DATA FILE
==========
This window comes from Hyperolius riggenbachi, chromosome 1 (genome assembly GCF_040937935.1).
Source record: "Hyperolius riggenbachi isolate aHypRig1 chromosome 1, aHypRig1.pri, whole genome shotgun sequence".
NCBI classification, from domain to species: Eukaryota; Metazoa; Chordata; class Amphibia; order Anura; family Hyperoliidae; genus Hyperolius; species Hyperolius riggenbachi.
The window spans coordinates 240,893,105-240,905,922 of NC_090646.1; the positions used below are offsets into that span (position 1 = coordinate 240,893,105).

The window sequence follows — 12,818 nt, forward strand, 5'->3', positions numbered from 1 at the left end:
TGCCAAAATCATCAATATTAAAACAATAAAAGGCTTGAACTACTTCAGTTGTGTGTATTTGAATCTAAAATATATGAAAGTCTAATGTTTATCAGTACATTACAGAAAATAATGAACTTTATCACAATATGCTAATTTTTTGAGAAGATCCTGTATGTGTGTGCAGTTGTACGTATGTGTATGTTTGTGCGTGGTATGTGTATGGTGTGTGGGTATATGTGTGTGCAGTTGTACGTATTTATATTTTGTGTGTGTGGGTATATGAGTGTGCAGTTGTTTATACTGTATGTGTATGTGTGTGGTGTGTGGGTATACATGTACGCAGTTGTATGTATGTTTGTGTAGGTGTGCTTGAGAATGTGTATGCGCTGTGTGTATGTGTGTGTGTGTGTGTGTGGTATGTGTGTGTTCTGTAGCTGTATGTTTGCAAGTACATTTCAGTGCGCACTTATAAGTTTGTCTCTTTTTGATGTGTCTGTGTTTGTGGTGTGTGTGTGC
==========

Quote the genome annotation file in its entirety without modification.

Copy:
This window comes from Hyperolius riggenbachi, chromosome 1 (genome assembly GCF_040937935.1).
Source record: "Hyperolius riggenbachi isolate aHypRig1 chromosome 1, aHypRig1.pri, whole genome shotgun sequence".
NCBI classification, from domain to species: Eukaryota; Metazoa; Chordata; class Amphibia; order Anura; family Hyperoliidae; genus Hyperolius; species Hyperolius riggenbachi.
The window spans coordinates 240,893,105-240,905,922 of NC_090646.1; the positions used below are offsets into that span (position 1 = coordinate 240,893,105).

The window sequence follows — 12,818 nt, forward strand, 5'->3', positions numbered from 1 at the left end:
TGCCAAAATCATCAATATTAAAACAATAAAAGGCTTGAACTACTTCAGTTGTGTGTATTTGAATCTAAAATATATGAAAGTCTAATGTTTATCAGTACATTACAGAAAATAATGAACTTTATCACAATATGCTAATTTTTTGAGAAGATCCTGTATGTGTGTGCAGTTGTACGTATGTGTATGTTTGTGCGTGGTATGTGTATGGTGTGTGGGTATATGTGTGTGCAGTTGTACGTATTTATATTTTGTGTGTGTGGGTATATGAGTGTGCAGTTGTTTATACTGTATGTGTATGTGTGTGGTGTGTGGGTATACATGTACGCAGTTGTATGTATGTTTGTGTAGGTGTGCTTGAGAATGTGTATGCGCTGTGTGTATGTGTGTGTGTGTGTGTGTGGTATGTGTGTGTTCTGTAGCTGTATGTTTGCAAGTACATTTCAGTGCGCACTTATAAGTTTGTCTCTTTTTGATGTGTCTGTGTTTGTGGTGTGTGTGTGC